I see that you have a couple of one-off shows coming up but do you have any full touring plans in the works?
I’ll be trekking to Spain for a month in the summer to finish school, so before that it will probably just be a lot of writing, demoing, and random shows in the Midwest. It hasn’t been planned yet, but a big tour in the Fall is what we are shooting for. We’ll all be out of school and all be really ready to devote some pretty hardcore time to Grandkids.
You played a set at SXSW too, right? Was that your first time? How would you describe the experience?
All I can say is that I think SXSW has gotten a little too big for its britches, and we were just a small stitch on those pants. The weather was gorgeous, we met some awesome people, and ate some mean tacos, but I think in general we were confused, sweating, and flustered. Going there as a guest is one thing, but having to take care of a van, worry about your gear, haul shit across town, etc., can get you pretty dark on this “industry.” Don’t get me wrong, I’m super grateful, but I think I can say that we all enjoyed the touring part more than hanging in Austin. Except for seeing Thee Oh Sees, twice!
How would you describe a Grandkids live show to someone who has never attended one?
Unpredictable! Dynamic! Fun! Coyote! Depending on the venue, I’d say we put on a pretty exciting set. We always play a couple of tunes that everybody knows, but the dudes in my band are really good at taking our songs to new levels in the live setting. Phil’s crazy on drums and Evan could whammy for hours. We’ll get crazy at the end of a tune, but then we’ll bring it down and get really intimate. Those are my favorite moments of shows, when you make the room get really quiet because they recognize that the mood of the set has shifted. I think we really shine as a live band — and sometimes we even have a real stuffed Coyote, Jennifer, accompany us on stage.
If you guys could have scored and film in recent memory that would have fit your music perfectly, what would you have chosen?
Remember that movie Flubber? Maybe a weird silent adaptation of that where Robin Williams is played by Tilda Swinton and it’s set in feudal Japan, directed by Harmony Korine, music by Grandkids. There is a huge joke in my band that I “don’t like movies.” Just going to put this out there, that’s not true at all.
Back to Bandcamp a bit — what are your thoughts on the site and how it has affected bands much like yourself?
Bandcamp is the most radical thing for bands. Seriously — it has allowed us to do so many things — reach a large audience, be supported by random people who stumble upon our album. It helped us with a really smooth online release. It even lets us play Defender when we are checking our stats (if you don’t know about this, it’s one of my favorite Bandcamp features!). It’s so nice to have a website that is so straightforward and focuses on the music — and it’s so easy to support a band that you like.
The folk and indie genres seem to be getting more and more saturated with unoriginality and recycled ideas. What do you feel sets you apart from your peers?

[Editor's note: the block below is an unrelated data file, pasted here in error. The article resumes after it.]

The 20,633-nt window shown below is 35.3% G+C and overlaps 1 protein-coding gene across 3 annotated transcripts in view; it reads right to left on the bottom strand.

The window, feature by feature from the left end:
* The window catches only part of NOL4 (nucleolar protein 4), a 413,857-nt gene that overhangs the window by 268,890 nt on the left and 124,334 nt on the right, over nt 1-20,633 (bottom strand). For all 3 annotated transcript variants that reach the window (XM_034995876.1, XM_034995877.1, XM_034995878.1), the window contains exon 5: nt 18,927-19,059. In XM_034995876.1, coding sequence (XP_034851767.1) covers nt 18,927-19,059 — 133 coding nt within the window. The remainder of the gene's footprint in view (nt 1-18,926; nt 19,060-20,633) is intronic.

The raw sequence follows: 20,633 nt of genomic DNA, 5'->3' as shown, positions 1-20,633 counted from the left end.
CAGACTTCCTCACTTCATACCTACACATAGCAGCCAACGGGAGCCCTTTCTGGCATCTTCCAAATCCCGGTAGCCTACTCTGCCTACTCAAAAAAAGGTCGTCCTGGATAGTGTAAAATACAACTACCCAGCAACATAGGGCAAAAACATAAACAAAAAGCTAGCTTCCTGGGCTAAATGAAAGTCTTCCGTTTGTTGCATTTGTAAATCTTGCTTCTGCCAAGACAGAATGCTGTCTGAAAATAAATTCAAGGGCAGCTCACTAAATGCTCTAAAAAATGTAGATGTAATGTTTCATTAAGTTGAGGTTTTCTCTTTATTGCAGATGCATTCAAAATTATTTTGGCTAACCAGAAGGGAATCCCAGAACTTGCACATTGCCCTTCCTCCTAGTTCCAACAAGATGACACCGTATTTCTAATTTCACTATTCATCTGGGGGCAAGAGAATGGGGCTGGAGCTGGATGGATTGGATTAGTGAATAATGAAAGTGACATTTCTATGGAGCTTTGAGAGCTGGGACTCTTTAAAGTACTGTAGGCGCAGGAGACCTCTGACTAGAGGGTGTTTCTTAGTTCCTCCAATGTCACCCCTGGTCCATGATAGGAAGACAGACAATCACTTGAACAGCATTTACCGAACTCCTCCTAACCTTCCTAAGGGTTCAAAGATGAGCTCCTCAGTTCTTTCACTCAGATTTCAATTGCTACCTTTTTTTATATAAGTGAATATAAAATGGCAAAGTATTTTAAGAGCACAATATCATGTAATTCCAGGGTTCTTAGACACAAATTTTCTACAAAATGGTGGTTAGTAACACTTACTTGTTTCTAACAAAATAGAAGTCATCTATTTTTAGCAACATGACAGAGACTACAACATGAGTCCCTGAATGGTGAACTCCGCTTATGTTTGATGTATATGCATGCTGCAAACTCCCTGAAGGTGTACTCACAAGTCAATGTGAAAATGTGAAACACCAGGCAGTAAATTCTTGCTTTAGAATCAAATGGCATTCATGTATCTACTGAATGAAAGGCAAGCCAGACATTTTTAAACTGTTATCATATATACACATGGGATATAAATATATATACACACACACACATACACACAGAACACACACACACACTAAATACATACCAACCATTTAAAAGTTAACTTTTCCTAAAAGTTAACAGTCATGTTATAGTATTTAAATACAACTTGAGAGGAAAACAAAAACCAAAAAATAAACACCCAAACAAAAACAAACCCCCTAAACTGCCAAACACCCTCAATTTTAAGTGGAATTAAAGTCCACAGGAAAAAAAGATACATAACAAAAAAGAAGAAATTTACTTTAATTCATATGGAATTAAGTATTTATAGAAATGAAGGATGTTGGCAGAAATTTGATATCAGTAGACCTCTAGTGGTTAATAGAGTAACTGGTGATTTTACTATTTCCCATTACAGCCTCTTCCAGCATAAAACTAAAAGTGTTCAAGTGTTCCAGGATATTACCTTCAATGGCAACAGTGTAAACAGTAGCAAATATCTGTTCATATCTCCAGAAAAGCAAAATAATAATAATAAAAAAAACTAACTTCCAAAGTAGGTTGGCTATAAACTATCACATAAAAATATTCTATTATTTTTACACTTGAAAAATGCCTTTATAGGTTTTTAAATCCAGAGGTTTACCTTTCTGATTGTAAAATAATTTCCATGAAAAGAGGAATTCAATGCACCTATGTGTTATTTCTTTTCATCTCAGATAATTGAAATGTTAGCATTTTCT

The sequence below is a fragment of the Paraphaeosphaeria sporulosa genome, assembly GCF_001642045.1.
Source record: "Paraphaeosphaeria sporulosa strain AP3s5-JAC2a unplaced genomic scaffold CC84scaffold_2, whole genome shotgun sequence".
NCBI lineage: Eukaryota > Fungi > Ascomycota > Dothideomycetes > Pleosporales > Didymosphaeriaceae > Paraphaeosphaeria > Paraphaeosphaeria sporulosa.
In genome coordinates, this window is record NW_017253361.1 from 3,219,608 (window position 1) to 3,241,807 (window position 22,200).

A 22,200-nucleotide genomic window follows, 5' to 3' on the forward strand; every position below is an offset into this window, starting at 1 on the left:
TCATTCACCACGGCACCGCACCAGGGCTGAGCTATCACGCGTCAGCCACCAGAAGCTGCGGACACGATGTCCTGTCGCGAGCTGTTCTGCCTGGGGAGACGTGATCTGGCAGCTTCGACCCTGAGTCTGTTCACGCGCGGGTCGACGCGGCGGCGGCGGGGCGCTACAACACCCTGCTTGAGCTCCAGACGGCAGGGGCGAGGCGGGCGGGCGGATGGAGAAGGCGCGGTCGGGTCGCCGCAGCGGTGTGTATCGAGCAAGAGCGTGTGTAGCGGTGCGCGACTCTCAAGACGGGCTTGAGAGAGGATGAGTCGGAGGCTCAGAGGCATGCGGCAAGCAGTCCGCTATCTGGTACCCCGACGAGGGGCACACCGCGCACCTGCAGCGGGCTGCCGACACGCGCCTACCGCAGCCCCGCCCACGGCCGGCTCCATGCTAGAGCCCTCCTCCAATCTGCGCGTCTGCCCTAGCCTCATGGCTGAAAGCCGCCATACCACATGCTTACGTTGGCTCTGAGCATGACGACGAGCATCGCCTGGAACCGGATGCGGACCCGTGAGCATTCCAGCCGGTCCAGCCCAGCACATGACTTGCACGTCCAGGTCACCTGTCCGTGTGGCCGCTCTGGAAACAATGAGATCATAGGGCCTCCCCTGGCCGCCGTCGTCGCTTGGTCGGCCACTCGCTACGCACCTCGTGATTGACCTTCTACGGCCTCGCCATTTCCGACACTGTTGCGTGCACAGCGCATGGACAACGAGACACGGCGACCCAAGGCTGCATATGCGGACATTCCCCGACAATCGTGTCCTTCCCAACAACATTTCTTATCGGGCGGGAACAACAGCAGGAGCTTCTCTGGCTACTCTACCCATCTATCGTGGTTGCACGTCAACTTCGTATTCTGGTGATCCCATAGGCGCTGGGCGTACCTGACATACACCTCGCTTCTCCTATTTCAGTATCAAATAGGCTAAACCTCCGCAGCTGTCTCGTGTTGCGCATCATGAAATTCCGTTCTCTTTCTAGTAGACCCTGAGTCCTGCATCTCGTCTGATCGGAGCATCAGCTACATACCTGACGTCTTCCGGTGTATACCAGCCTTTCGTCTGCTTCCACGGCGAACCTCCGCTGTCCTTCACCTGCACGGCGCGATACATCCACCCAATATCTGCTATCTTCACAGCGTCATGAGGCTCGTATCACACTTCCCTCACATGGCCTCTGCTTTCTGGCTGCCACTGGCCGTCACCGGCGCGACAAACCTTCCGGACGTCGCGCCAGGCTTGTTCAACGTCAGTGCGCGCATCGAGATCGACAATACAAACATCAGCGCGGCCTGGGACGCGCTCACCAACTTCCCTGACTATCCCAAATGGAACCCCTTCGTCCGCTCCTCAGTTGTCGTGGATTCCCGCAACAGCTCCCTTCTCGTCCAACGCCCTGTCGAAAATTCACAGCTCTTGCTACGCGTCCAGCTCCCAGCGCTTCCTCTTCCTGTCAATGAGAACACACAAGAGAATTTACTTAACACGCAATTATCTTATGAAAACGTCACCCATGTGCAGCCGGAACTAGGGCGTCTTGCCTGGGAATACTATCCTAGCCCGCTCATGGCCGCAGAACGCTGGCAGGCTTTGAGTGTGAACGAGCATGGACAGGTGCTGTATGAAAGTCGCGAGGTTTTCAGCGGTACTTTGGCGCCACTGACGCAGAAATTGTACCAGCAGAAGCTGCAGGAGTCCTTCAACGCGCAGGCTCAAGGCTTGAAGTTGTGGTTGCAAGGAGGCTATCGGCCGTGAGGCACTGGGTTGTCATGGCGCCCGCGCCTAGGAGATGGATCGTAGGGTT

I think that recycling ideas does not necessarily equal unoriginality, but in some bands it’s definitely their biggest downfall. A lot of musicians, naturally, think “I want to sound like THAT band!”, which is healthy, normal, and something I do quite frequently. I don’t know, I just think people should quit worrying about what people think and how popular this song will be and start writing music for themselves. Those are my favorite types of artists. What sets Grandkids apart (maybe?) is that we are a group of really strong personalities that each bring something to the table. It’s really democratic, which takes our songs to the next level.
Outside of the band, what do you all have going on in your personal lives?
We are really busy people! This last year has been a whirlwind. Outside of Grandkids I play guitar and sing alongside my older brother in the band Santah. They are based in Chicago now, so it’s been a lot of commuting over the last year or so — I’ve become pretty comfortable with Greyhound bus. Evan and Phil graduated from UIUC, I have 9 more hours (that I’ll complete in Spain, so it doesn’t really count!), and Adam is floating around a little, figuring things out. The boys are all baristas and dig comics and write a lot. I play music at a sandwich shop and babysit to make some extra cash. Now that school is over I’ve been writing and playing music every day! I’m really happy school is over for now — I think it will give us a lot more time to focus on Grandkids.
What would you say is the next big goal for Grandkids?
Moving to Chicago, big tour in September, making LP2, then maybe getting out of the Midwest for a little! We are excited to break out of the “Champaign-Urbana to Chicago” cycle that a lot of people get stuck in. Not that we don’t love Chicago, but we’re ready for some coasts!
Written and conducted by: Brian Lion – Follow him on Twitter
Stream Timeshare here in its entirety but you can purchase it at Bandcamp for only $7 (which you should certainly do if you enjoy it!)